Read Introduction from Shakespeare Suppressed

The consummate poet, epitome of high art and culture, the fount of knowledge, the biggest contributor to modern English language, the master dramatist whose 400-year-old plays are performed, read and appreciated today, every day, in many languages, is Shakespeare. The Shakespeare professor or expert, however, would have you believe that a man with scant education, no evidence he could write (other than a crude signature), and no evidence during his lifetime that he was in fact a professional writer, was the same erudite, witty and super-brilliant wordsmith, Shakespeare. Left with so few facts about his personal life and literary career, the very best that the expert can do for the great author, the creator of so many gorgeous verses, and fascinating, lovable and psychologically complex characters, is to make guesses. Nothing but endless speculations and fantasies are offered to explain how England’s greatest author reached the pinnacle of literary achievement.

But does the professor look at the historical record? Apparently, he does not. If he did, he would see how obvious it is that his man, the Stratford Man, was not the great author, Shakespeare. And with only a little extra effort he would also see that the concept of the Stratford Man as Shakespeare is a very old and well-orchestrated fabrication. He would see that the maker of this fabrication or myth was Ben Jonson, directed and sponsored by William Herbert, 3rd Earl of Pembroke, and that their instrument was Shakespeare’s First Folio, published in 1623. This book of collected plays suggested for the very first time that “William Shakespeare” and an undistinguished businessman with a similar name who hailed from Stratford-upon-Avon were one and the same. The Stratford Man had been dead for seven years when the book was launched.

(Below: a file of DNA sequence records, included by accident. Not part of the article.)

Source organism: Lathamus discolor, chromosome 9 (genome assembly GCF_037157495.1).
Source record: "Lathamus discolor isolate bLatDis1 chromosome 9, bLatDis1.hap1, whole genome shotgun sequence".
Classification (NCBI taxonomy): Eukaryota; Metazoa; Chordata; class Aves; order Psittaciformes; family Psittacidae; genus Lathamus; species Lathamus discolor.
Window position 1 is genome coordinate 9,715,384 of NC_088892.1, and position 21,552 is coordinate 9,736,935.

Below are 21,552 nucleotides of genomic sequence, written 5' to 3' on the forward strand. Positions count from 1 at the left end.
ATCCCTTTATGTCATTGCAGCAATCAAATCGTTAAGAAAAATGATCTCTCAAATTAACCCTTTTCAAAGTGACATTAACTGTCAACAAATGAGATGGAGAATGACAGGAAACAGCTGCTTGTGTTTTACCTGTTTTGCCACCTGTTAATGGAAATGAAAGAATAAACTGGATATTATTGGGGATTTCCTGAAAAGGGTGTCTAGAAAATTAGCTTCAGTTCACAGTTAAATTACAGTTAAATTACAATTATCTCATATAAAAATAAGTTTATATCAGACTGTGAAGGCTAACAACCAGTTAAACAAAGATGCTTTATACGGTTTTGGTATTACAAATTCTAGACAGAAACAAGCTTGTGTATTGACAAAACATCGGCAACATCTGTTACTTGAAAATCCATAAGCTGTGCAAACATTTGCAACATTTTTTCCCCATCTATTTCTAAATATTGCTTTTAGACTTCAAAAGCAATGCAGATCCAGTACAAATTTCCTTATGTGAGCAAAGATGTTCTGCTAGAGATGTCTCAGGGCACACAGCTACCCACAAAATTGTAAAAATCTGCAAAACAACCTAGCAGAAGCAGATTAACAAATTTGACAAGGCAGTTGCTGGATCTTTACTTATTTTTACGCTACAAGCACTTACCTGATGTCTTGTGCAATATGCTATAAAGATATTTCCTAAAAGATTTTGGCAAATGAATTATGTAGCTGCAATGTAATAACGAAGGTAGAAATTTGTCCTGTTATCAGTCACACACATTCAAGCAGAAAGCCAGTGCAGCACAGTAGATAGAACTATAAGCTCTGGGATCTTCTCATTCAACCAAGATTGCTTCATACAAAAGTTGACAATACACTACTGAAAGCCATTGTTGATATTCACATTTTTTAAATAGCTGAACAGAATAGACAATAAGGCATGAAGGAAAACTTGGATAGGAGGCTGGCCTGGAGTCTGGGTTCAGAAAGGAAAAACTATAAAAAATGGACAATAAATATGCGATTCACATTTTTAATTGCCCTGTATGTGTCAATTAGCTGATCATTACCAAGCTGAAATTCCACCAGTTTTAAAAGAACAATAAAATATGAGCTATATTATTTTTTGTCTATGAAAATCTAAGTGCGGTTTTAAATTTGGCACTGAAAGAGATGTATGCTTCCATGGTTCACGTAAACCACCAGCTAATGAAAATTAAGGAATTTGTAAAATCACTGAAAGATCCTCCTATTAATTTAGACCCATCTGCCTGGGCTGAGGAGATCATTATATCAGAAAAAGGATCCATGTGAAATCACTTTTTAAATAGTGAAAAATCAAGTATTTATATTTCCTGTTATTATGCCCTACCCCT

Jonson and Pembroke’s deception remained for the most part undetected for over two centuries. But by the time that unbiased observers were starting to catch on, the Shakespeare professor or expert had evidently become enamored with the idea that a boy with humble origins, little schooling and no connections had transformed himself into a polyglot, a polymath, a master of rhetoric, and a sophisticated, traveled, man of the world who could create timeless literary masterpieces. Any evidence that contradicted this picture was ignored, and that is the situation as it stands to this day.

Numerous good books and articles dispelling the case of the Stratford Man as the true author and showing that “William Shakespeare” was someone’s pen name have been written. But no matter how compelling the evidence and the arguments, the Shakespeare professor will entertain not one shred of a doubt about his Shakespeare. He and his peers comprise a tiny, elite minority who have become the rulers of Shakespeare opinion. But there are millions of Shakespeare fans all over the world that read and attend his plays, see the movies, buy biographies, and visit the “birth place,” Stratford-upon-Avon. They care about Shakespeare and want to know more about him but they are unaware that the so-called experts are keeping them in the dark.